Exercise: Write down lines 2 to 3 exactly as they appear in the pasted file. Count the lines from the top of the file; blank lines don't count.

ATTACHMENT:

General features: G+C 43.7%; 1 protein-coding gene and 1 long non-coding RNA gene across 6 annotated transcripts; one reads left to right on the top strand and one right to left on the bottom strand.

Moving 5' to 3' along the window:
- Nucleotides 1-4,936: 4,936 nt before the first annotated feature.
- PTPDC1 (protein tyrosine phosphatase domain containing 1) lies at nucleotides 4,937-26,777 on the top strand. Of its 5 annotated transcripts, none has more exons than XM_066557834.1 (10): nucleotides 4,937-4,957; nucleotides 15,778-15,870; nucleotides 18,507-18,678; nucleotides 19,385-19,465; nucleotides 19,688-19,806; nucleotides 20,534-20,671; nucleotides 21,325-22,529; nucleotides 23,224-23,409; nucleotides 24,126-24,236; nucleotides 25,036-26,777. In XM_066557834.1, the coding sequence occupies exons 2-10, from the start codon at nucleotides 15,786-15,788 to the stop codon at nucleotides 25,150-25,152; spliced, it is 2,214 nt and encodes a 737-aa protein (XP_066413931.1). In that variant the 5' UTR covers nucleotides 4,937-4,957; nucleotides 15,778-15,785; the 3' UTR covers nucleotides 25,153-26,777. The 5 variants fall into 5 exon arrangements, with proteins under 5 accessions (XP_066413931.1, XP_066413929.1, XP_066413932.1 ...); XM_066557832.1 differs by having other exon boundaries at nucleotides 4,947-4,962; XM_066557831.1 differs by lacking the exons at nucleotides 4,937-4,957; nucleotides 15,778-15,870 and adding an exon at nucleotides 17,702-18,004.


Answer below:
Moving 5' to 3' along the window:
- Nucleotides 1-4,936: 4,936 nt before the first annotated feature.